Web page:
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the day after tomorrow...

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posted on Oct, 8 2012 @ 05:15 PM
so i just finished watching this flick (again...hey i like it!!!)
and i realize the scenario is very improbable at best,you know,the insane,instant freeze parts of the movie!
but,if drastic weather did roll in all of a sudden,would you be able to bunker down for a month?
2? more!!!?
i have a wood stove for heat,plenty of wood,and i wouldn't be afraid to burn furniture,or the like if need be.
i got plenty of canned food,plus there is a lke close by to fish.
i live in a rural area,so the snow is clean and can be boiled to drink,cook etc.
i have one of those crazy big bbq's that i can burn wood in to cook.
i think i would have to turn the water off to the house in case pipes star bursting.
make sure the oil is turned off to the furnace - just in case!
i really have to increase my candle supply,because you can never have too many!
they are usefull for a lot more things than just light!
matches,lighters,batteries etc... thats just a given.
what would you do in this scenario?
any more tips you can share???

posted on Oct, 8 2012 @ 05:39 PM
reply to post by reficul

Get a Zippo lighter and then after your other lighters die, you can use the flints out of them for your zippo.
It will also burn other flammable liquids.
A must have IMO

posted on Oct, 8 2012 @ 05:44 PM
Corn chips and bbq sauce,awesome for firestarting and the occasional cannibalism

edit on 8-10-2012 by all2human because: (no reason given)

posted on Oct, 8 2012 @ 05:47 PM
dryer lint is a great firestarter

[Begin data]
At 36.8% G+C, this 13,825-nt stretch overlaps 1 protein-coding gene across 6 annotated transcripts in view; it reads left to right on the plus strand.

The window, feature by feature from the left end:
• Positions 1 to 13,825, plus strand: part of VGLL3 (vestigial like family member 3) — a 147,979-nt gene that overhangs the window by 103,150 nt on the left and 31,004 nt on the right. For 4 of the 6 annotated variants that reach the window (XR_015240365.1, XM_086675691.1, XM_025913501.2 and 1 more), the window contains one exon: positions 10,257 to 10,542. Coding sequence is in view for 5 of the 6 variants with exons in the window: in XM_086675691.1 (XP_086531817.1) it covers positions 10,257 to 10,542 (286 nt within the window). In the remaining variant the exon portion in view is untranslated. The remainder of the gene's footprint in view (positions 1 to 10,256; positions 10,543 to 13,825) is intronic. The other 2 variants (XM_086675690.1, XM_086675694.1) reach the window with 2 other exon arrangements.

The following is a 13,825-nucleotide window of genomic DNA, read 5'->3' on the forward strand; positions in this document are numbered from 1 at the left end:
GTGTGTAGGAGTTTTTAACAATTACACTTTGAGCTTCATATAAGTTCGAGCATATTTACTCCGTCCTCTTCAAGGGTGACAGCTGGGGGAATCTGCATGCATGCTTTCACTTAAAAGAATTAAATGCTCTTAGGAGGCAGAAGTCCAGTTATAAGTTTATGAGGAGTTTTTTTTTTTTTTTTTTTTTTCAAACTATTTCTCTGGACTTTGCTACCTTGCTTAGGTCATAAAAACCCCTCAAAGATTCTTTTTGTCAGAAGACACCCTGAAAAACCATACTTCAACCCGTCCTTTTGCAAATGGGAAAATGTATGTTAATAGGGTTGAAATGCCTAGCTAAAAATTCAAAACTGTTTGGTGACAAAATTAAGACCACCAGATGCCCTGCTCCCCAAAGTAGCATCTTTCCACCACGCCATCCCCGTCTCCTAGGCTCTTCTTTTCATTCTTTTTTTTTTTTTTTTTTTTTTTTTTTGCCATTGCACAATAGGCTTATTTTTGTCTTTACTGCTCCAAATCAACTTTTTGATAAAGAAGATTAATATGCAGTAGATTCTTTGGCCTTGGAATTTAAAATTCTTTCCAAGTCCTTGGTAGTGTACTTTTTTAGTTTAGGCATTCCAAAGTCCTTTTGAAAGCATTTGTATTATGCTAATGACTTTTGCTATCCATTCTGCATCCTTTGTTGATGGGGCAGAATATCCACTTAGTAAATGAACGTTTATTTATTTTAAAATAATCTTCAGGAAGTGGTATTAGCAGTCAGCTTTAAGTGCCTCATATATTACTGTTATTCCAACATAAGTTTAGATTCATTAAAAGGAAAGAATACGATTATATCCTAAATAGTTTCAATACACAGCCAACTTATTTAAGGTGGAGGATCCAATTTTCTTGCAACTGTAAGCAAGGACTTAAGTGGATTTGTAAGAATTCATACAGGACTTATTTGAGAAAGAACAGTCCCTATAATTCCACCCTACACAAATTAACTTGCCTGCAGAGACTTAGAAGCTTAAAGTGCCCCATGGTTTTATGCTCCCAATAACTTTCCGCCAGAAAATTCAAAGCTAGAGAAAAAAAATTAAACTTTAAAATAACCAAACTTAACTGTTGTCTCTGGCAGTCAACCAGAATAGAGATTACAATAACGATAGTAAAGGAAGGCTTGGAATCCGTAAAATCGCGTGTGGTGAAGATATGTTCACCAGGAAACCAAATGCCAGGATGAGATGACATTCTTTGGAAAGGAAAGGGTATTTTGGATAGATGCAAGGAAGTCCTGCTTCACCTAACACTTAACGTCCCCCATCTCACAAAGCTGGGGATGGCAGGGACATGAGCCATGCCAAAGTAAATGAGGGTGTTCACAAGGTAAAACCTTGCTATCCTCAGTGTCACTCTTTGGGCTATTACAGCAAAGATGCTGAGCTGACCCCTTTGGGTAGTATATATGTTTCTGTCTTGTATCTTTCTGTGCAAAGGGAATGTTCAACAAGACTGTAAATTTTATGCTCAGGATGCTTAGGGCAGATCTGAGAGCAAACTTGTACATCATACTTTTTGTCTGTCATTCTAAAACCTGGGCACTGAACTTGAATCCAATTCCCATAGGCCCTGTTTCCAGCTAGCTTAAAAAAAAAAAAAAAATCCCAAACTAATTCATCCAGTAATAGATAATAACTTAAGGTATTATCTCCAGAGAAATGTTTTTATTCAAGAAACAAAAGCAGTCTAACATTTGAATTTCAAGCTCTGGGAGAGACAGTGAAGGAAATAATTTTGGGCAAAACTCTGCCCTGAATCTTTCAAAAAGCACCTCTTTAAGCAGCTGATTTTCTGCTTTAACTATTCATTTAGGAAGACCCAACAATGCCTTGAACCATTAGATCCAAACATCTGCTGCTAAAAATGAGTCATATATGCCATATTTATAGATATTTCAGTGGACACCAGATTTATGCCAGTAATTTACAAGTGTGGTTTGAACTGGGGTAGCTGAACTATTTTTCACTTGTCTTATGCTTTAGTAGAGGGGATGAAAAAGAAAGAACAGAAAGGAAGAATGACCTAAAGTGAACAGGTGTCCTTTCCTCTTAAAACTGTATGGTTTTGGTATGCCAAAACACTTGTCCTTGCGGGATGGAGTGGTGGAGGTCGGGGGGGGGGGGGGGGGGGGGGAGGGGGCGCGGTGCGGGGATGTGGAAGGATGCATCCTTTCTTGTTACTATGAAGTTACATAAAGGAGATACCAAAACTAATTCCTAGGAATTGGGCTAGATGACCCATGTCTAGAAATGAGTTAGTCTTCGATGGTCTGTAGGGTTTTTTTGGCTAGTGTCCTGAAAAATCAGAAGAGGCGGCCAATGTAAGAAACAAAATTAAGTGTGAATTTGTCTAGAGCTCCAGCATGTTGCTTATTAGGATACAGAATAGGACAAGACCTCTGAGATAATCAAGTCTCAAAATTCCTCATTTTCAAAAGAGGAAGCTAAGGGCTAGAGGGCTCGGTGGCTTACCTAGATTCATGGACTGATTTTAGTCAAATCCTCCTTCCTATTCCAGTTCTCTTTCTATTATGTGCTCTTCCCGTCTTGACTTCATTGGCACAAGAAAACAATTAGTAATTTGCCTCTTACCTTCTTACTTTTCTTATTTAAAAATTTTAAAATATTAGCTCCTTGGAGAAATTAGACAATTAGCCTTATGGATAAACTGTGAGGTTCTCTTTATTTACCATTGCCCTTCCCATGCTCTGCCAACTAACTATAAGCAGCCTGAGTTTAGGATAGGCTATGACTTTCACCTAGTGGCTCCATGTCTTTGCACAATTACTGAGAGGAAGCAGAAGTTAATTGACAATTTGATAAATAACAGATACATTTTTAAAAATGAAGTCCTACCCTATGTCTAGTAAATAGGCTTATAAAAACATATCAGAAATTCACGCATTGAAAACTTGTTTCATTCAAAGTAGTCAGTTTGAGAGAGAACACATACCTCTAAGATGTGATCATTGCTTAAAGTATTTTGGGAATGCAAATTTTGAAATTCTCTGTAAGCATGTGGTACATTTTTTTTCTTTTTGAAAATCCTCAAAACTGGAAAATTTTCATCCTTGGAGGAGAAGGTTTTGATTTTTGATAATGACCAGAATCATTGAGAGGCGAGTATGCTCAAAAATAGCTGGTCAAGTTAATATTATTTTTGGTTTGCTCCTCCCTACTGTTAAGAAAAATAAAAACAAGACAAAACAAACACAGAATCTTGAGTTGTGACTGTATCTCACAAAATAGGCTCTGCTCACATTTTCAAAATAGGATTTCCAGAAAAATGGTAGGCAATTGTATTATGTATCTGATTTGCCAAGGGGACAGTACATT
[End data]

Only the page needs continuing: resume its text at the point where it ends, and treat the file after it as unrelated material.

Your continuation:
posted on Oct, 8 2012 @ 05:59 PM
well to all of you that posted a tip on what is good to start a fire, i worry about those whou don't know how!!!
i can star a fire using many different methods,one of my favorite is steel whool,a 9 volt battery,and some dry leaves/twigs!
(i'm sure you can find it on youtube!)
i'd like to hear how to preserve fresh meat with salt,and the frozen ground!
i'm not one to enjoy throwing out whole roast beef,and steaks and stuff just cause the power
is oof for a month or so!

posted on Oct, 8 2012 @ 06:05 PM
reply to post by reficul

if you want to preserve meat get a smoker, and jarring supplys, my grandma up in AK does it every year when the fish start running

posted on Oct, 8 2012 @ 06:06 PM
Lubbock, Texas, had its first freeze this morning, when they hit 32 degrees.

The typical date for Lubbock's first freeze is November 2nd, so we're a bit early.

We live in an all-electric house, and I have often worried about a "Day After Tomorrow" scenario, but there are a few abandoned houses in the field next to us, and I believe there is an abandoned wood stove in one of them. We could rig something up to survive, but it would be a lot of work, for sure. I also save dryer lint, as it really is an excellent way to get a fire going in a hurry (so is burning plastic grocery bags, but bad to breathe the fumes). We have lots of food stored, and lots of water, but the heat is going to have to be jerry-rigged if such a scenario were to happen.